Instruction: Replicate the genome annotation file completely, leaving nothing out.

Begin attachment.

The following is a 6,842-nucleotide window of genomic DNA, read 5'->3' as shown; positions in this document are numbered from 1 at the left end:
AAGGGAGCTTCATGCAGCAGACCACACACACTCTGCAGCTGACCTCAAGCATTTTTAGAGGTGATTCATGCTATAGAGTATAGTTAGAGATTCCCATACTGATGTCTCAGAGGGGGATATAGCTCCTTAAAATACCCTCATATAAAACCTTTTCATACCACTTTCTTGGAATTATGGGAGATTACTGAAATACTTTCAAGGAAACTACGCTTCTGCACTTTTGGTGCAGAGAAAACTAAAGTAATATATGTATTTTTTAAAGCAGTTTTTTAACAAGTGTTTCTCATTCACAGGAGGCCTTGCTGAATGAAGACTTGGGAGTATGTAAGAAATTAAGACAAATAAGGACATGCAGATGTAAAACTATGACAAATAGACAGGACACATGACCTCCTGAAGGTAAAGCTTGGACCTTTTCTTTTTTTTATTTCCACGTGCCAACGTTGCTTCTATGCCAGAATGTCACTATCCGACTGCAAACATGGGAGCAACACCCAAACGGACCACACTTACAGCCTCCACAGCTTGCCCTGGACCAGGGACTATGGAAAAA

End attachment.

The following is a 6,842-nucleotide window of genomic DNA, read 5'->3' as shown; positions in this document are numbered from 1 at the left end:
AAGGGAGCTTCATGCAGCAGACCACACACACTCTGCAGCTGACCTCAAGCATTTTTAGAGGTGATTCATGCTATAGAGTATAGTTAGAGATTCCCATACTGATGTCTCAGAGGGGGATATAGCTCCTTAAAATACCCTCATATAAAACCTTTTCATACCACTTTCTTGGAATTATGGGAGATTACTGAAATACTTTCAAGGAAACTACGCTTCTGCACTTTTGGTGCAGAGAAAACTAAAGTAATATATGTATTTTTTAAAGCAGTTTTTTAACAAGTGTTTCTCATTCACAGGAGGCCTTGCTGAATGAAGACTTGGGAGTATGTAAGAAATTAAGACAAATAAGGACATGCAGATGTAAAACTATGACAAATAGACAGGACACATGACCTCCTGAAGGTAAAGCTTGGACCTTTTCTTTTTTTTATTTCCACGTGCCAACGTTGCTTCTATGCCAGAATGTCACTATCCGACTGCAAACATGGGAGCAACACCCAAACGGACCACACTTACAGCCTCCACAGCTTGCCCTGGACCAGGGACTATGGAAAAA